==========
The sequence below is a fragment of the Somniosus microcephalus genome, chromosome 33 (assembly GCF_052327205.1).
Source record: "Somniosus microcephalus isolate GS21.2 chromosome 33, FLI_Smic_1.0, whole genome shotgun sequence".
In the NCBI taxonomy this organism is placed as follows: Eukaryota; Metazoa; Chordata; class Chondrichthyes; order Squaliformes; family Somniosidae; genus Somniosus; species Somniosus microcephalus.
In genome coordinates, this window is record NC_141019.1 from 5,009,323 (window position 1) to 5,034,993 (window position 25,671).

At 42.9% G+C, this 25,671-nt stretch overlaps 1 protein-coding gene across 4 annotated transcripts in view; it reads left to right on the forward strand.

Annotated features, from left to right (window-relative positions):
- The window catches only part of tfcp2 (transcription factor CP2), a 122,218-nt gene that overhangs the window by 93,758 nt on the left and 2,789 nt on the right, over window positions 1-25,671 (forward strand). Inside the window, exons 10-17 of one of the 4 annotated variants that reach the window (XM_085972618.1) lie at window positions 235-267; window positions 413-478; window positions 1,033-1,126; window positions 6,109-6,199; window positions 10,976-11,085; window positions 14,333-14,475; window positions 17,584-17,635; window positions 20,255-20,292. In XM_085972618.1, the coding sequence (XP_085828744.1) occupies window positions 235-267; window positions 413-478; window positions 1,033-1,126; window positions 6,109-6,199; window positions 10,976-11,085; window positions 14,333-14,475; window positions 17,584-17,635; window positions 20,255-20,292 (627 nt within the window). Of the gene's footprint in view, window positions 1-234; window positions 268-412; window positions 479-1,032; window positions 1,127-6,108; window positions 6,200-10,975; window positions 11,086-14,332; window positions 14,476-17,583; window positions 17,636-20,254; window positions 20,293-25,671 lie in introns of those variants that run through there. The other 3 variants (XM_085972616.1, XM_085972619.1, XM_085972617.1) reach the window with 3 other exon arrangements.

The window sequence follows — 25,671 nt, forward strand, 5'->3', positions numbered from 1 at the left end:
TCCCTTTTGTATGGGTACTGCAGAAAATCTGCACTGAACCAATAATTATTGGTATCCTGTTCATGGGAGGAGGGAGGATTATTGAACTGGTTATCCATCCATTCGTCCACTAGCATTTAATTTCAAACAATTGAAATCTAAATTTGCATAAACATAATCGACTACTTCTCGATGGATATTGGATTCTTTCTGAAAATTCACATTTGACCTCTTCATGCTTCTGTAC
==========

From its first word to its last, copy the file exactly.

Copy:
The sequence below is a fragment of the Somniosus microcephalus genome, chromosome 33 (assembly GCF_052327205.1).
Source record: "Somniosus microcephalus isolate GS21.2 chromosome 33, FLI_Smic_1.0, whole genome shotgun sequence".
In the NCBI taxonomy this organism is placed as follows: Eukaryota; Metazoa; Chordata; class Chondrichthyes; order Squaliformes; family Somniosidae; genus Somniosus; species Somniosus microcephalus.
In genome coordinates, this window is record NC_141019.1 from 5,009,323 (window position 1) to 5,034,993 (window position 25,671).

At 42.9% G+C, this 25,671-nt stretch overlaps 1 protein-coding gene across 4 annotated transcripts in view; it reads left to right on the forward strand.

Annotated features, from left to right (window-relative positions):
- The window catches only part of tfcp2 (transcription factor CP2), a 122,218-nt gene that overhangs the window by 93,758 nt on the left and 2,789 nt on the right, over window positions 1-25,671 (forward strand). Inside the window, exons 10-17 of one of the 4 annotated variants that reach the window (XM_085972618.1) lie at window positions 235-267; window positions 413-478; window positions 1,033-1,126; window positions 6,109-6,199; window positions 10,976-11,085; window positions 14,333-14,475; window positions 17,584-17,635; window positions 20,255-20,292. In XM_085972618.1, the coding sequence (XP_085828744.1) occupies window positions 235-267; window positions 413-478; window positions 1,033-1,126; window positions 6,109-6,199; window positions 10,976-11,085; window positions 14,333-14,475; window positions 17,584-17,635; window positions 20,255-20,292 (627 nt within the window). Of the gene's footprint in view, window positions 1-234; window positions 268-412; window positions 479-1,032; window positions 1,127-6,108; window positions 6,200-10,975; window positions 11,086-14,332; window positions 14,476-17,583; window positions 17,636-20,254; window positions 20,293-25,671 lie in introns of those variants that run through there. The other 3 variants (XM_085972616.1, XM_085972619.1, XM_085972617.1) reach the window with 3 other exon arrangements.

The window sequence follows — 25,671 nt, forward strand, 5'->3', positions numbered from 1 at the left end:
TCCCTTTTGTATGGGTACTGCAGAAAATCTGCACTGAACCAATAATTATTGGTATCCTGTTCATGGGAGGAGGGAGGATTATTGAACTGGTTATCCATCCATTCGTCCACTAGCATTTAATTTCAAACAATTGAAATCTAAATTTGCATAAACATAATCGACTACTTCTCGATGGATATTGGATTCTTTCTGAAAATTCACATTTGACCTCTTCATGCTTCTGTAC